April 6, 2008
Qui arrêtera Calmy-Rey? Ce cri du coeur est celui du rédacteur du chef et éditeur de la Weltwoche, Roger Köppel. La version allemande de son développement n’est accessible qu’aux abonnés, mais je viens de découvrir qu’elle a été traduite en anglais pour rien moins que le Wall Street Journal – ça méritait un mot, et quelques extraits, for the record:
The embarrassing low point in a chain of clumsy gestures and mistakes was Ms. Calmy-Rey’s recent appearance in Tehran, where she was photographed, smiling and wearing a headscarf, with Iranian President Mahmoud Ahmadinejad. (…)
It is wrong to see the minister’s lapses as the result of a clever master plan. The reality is more banal and more dangerous. Ms. Calmy-Rey acts by instinct, erratically, emotionally, without any strategic framework. What she argues today with the greatest sincerity is no longer of interest tomorrow. The aim is not lasting effectiveness, but media effect. (…)
It was only logical then that Ms. Calmy-Rey would recommend the old socialist Jean Ziegler, of all people, as a human rights adviser to the United Nations. The controversial co-founder of the “Moammar Gadhafi Human Rights Prize” is a friend of Fidel Castro and an advocate of Hugo Chávez and naturally an unmerciful critic of “American imperialism” and Israel. Switzerland was also the only European country to vote in favor of last month’s one-sided anti-Israel resolution at the U.N. Human Rights Council. Ms. Calmy-Rey has a natural talent for alienating Switzerland’s most reliable partners.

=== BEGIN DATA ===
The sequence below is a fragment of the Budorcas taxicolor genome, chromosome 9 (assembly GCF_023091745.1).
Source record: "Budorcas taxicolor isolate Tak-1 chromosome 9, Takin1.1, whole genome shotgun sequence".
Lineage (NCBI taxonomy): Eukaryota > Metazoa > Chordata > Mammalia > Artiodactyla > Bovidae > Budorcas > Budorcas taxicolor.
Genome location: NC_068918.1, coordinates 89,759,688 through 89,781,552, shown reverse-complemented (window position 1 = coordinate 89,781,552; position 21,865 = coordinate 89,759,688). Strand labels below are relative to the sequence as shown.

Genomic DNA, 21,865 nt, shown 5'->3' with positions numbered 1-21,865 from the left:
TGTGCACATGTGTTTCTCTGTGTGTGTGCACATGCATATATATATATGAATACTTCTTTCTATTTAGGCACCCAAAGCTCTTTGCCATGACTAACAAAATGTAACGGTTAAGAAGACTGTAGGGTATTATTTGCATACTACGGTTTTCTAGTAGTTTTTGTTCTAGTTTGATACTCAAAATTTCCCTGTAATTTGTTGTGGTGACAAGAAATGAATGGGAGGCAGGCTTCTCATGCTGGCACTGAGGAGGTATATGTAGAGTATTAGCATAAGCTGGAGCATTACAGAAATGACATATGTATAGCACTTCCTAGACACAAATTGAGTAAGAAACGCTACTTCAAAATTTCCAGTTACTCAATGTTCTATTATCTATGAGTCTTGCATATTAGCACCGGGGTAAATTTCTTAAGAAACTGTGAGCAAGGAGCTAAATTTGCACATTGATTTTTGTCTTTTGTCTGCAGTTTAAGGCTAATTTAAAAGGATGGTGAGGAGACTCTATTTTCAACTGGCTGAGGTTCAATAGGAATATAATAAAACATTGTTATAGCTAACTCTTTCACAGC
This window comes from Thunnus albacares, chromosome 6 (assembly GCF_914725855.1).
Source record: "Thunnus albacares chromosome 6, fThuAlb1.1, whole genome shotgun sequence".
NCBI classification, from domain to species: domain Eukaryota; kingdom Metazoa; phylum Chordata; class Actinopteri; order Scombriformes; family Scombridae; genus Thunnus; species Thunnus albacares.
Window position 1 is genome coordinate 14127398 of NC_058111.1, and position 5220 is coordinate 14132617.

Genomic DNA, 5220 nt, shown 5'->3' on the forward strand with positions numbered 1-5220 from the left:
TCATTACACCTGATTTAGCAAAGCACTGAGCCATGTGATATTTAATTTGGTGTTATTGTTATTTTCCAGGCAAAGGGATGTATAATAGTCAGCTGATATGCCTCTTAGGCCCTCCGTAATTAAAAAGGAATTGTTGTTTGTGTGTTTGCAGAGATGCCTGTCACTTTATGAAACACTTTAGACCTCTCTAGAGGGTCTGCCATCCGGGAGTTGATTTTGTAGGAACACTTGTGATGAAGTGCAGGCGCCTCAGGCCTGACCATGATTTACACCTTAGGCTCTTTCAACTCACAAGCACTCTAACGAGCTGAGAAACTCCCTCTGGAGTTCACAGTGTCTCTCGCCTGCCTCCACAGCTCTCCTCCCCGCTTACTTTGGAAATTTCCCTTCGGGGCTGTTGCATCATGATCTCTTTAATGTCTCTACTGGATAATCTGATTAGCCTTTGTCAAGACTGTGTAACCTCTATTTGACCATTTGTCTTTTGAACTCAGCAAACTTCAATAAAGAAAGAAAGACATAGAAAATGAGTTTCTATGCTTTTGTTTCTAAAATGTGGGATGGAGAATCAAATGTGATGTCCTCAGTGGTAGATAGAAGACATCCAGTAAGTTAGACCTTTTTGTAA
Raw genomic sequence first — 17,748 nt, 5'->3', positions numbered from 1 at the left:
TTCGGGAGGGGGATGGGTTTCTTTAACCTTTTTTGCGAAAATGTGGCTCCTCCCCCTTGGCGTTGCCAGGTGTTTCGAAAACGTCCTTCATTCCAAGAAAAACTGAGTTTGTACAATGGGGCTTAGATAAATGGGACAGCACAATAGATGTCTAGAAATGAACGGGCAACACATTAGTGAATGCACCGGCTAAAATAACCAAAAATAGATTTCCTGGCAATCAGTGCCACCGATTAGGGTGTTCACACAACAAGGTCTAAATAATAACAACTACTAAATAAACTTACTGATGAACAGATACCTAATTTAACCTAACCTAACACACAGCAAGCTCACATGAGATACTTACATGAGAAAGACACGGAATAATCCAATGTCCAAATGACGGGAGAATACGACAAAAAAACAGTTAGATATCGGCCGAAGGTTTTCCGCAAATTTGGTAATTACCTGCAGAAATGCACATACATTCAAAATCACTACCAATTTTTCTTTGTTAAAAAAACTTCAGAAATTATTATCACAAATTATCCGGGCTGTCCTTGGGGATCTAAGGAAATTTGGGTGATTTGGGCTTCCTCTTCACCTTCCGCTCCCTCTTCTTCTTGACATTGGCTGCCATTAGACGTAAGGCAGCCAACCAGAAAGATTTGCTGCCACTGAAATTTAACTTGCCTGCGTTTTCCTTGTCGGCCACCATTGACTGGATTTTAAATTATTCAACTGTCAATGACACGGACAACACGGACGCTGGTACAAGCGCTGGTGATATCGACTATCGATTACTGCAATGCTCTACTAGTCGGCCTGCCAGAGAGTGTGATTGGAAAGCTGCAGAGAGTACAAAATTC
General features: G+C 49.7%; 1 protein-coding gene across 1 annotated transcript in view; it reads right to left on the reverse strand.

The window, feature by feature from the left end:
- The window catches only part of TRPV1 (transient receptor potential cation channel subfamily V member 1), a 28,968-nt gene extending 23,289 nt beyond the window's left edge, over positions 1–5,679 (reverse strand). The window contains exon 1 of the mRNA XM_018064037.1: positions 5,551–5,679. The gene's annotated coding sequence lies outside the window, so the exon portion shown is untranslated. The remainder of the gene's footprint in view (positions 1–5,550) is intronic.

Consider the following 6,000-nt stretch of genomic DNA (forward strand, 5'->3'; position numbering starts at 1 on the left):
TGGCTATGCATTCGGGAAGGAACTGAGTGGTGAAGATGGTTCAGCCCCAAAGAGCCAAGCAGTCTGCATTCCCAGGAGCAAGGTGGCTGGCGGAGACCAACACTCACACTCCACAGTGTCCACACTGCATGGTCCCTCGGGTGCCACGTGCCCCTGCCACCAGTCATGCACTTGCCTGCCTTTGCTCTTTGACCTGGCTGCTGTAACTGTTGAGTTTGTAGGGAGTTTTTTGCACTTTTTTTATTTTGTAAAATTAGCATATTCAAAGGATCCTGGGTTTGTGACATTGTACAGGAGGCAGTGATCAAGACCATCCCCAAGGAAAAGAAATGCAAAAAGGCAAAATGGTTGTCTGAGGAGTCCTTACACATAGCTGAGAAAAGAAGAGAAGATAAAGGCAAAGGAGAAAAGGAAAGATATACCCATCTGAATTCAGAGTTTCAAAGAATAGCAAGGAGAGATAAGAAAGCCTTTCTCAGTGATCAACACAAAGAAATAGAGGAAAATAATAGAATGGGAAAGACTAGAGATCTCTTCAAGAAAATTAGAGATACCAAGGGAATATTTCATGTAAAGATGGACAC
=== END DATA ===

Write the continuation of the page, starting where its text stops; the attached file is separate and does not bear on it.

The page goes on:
Et de rappeler à peu près ceci, avant de conclure:
The problem is that Ms. Calmy-Rey is forcing a foreign policy role on Switzerland that the small country cannot and should not play. This new, wrong-headed visibility harms Switzerland and causes international confusion. The very fact that Swiss foreign policy has become an issue at all is evidence enough that Ms. Calmy-Rey must be stopped.
Qu’on se rassure: on sait aussi apprécier la Suisse aux États-Unis:
In reality, the Swiss have produced a remarkable success story that goes far beyond the signature tourist products they are known for: chocolates, watches, and knives. They have one of the world’s most stable economies, a skilled workforce, internationally recognized export companies, a sound currency, and renowned banking and financial services. All this is combined with remarkable social harmony, given that Switzerland has four national languages and great religious diversity. (…)
In 2005, The Economist Intelligence Unit ranked the “quality of life” in 111 countries and found Switzerland a stellar achiever in the nine factors of its index: material well-being, health, political stability, both family and community life, climate, job security, political freedom, and gender equality. Indeed, when ranking “human misery” among all countries, Switzerland ranked at the very bottom.
When it comes to competitiveness—the set of policies and institutions that determine a country’s productivity—Switzerland ranks second among all countries according to the latest report of the World Economic Forum, funded by 1,000 of the world’s leading corporations. It is bested only by the United States. (…)
It wasn’t always so. For much of its history, Switzerland was a backward society of farmers and tradespeople. It had scant natural resources and was so poor that many of its young people emigrated to America in order to make a living (Albert Gallatin, Thomas Jefferson’s treasury secretary, and John Sutter, who set off California’s Gold Rush, were two notable examples). Just a century ago, Switzerland was much poorer than Argentina.
Today, Switzerland looms much larger in the world economy than its small size and population of only 7.5 million people would lead one to guess. Its passion for quality has raised global standards worldwide in fields from pharmaceuticals to biotechnology to medical devices. It ranks among the top 20 global exporters. When only services are considered, Switzerland ranks among the top 12 exporters. (…)
Mais qui arrêtera Calmy-Rey?